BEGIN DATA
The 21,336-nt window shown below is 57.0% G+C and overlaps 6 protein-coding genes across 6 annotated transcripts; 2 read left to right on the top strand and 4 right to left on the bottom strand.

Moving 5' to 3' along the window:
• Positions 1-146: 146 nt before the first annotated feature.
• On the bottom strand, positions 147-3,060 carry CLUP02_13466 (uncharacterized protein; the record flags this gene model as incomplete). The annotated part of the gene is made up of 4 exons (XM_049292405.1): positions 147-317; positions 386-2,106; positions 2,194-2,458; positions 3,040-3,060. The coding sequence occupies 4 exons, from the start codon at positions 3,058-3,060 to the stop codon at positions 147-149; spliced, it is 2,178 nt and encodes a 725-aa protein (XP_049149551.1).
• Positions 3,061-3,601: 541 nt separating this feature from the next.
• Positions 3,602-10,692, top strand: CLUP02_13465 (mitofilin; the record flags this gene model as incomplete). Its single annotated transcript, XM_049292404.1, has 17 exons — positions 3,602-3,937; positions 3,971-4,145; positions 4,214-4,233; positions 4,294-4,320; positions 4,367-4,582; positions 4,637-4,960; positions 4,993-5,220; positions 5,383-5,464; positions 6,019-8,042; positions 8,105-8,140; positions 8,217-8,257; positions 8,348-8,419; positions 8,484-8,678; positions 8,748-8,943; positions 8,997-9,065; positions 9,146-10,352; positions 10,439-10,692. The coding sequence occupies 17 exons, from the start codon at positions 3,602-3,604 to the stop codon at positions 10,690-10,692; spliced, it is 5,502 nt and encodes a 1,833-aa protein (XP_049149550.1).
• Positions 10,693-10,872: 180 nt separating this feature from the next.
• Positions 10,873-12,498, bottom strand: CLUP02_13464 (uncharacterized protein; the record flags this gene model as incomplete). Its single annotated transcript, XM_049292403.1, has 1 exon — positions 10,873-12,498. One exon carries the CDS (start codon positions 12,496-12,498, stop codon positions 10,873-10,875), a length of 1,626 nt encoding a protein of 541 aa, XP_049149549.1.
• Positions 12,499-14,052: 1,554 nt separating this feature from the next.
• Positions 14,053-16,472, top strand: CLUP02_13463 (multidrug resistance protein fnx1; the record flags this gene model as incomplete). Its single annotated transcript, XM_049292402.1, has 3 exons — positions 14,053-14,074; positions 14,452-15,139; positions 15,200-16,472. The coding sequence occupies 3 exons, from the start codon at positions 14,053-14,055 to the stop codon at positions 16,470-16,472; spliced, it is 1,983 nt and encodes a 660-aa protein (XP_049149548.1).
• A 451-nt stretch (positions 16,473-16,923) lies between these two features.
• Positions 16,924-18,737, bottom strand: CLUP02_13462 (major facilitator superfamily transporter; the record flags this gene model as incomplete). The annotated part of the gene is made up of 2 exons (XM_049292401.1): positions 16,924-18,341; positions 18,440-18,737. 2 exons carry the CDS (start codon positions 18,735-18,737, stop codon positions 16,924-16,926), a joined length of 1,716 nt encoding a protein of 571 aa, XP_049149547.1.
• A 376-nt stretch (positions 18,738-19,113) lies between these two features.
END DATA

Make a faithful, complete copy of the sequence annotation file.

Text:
The 21,336-nt window shown below is 57.0% G+C and overlaps 6 protein-coding genes across 6 annotated transcripts; 2 read left to right on the top strand and 4 right to left on the bottom strand.

Moving 5' to 3' along the window:
• Positions 1-146: 146 nt before the first annotated feature.
• On the bottom strand, positions 147-3,060 carry CLUP02_13466 (uncharacterized protein; the record flags this gene model as incomplete). The annotated part of the gene is made up of 4 exons (XM_049292405.1): positions 147-317; positions 386-2,106; positions 2,194-2,458; positions 3,040-3,060. The coding sequence occupies 4 exons, from the start codon at positions 3,058-3,060 to the stop codon at positions 147-149; spliced, it is 2,178 nt and encodes a 725-aa protein (XP_049149551.1).
• Positions 3,061-3,601: 541 nt separating this feature from the next.
• Positions 3,602-10,692, top strand: CLUP02_13465 (mitofilin; the record flags this gene model as incomplete). Its single annotated transcript, XM_049292404.1, has 17 exons — positions 3,602-3,937; positions 3,971-4,145; positions 4,214-4,233; positions 4,294-4,320; positions 4,367-4,582; positions 4,637-4,960; positions 4,993-5,220; positions 5,383-5,464; positions 6,019-8,042; positions 8,105-8,140; positions 8,217-8,257; positions 8,348-8,419; positions 8,484-8,678; positions 8,748-8,943; positions 8,997-9,065; positions 9,146-10,352; positions 10,439-10,692. The coding sequence occupies 17 exons, from the start codon at positions 3,602-3,604 to the stop codon at positions 10,690-10,692; spliced, it is 5,502 nt and encodes a 1,833-aa protein (XP_049149550.1).
• Positions 10,693-10,872: 180 nt separating this feature from the next.
• Positions 10,873-12,498, bottom strand: CLUP02_13464 (uncharacterized protein; the record flags this gene model as incomplete). Its single annotated transcript, XM_049292403.1, has 1 exon — positions 10,873-12,498. One exon carries the CDS (start codon positions 12,496-12,498, stop codon positions 10,873-10,875), a length of 1,626 nt encoding a protein of 541 aa, XP_049149549.1.
• Positions 12,499-14,052: 1,554 nt separating this feature from the next.
• Positions 14,053-16,472, top strand: CLUP02_13463 (multidrug resistance protein fnx1; the record flags this gene model as incomplete). Its single annotated transcript, XM_049292402.1, has 3 exons — positions 14,053-14,074; positions 14,452-15,139; positions 15,200-16,472. The coding sequence occupies 3 exons, from the start codon at positions 14,053-14,055 to the stop codon at positions 16,470-16,472; spliced, it is 1,983 nt and encodes a 660-aa protein (XP_049149548.1).
• A 451-nt stretch (positions 16,473-16,923) lies between these two features.
• Positions 16,924-18,737, bottom strand: CLUP02_13462 (major facilitator superfamily transporter; the record flags this gene model as incomplete). The annotated part of the gene is made up of 2 exons (XM_049292401.1): positions 16,924-18,341; positions 18,440-18,737. 2 exons carry the CDS (start codon positions 18,735-18,737, stop codon positions 16,924-16,926), a joined length of 1,716 nt encoding a protein of 571 aa, XP_049149547.1.
• A 376-nt stretch (positions 18,738-19,113) lies between these two features.